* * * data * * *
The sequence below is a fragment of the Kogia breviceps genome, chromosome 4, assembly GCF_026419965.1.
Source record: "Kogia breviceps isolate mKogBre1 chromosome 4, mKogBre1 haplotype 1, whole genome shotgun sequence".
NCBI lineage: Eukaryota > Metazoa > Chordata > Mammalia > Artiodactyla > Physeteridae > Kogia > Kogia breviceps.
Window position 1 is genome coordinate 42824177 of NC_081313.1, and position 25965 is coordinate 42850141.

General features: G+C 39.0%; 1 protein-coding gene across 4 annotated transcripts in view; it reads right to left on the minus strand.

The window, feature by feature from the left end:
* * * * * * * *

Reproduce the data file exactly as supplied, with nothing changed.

The sequence below is a fragment of the Kogia breviceps genome, chromosome 4, assembly GCF_026419965.1.
Source record: "Kogia breviceps isolate mKogBre1 chromosome 4, mKogBre1 haplotype 1, whole genome shotgun sequence".
NCBI lineage: Eukaryota > Metazoa > Chordata > Mammalia > Artiodactyla > Physeteridae > Kogia > Kogia breviceps.
Window position 1 is genome coordinate 42824177 of NC_081313.1, and position 25965 is coordinate 42850141.

General features: G+C 39.0%; 1 protein-coding gene across 4 annotated transcripts in view; it reads right to left on the minus strand.

The window, feature by feature from the left end: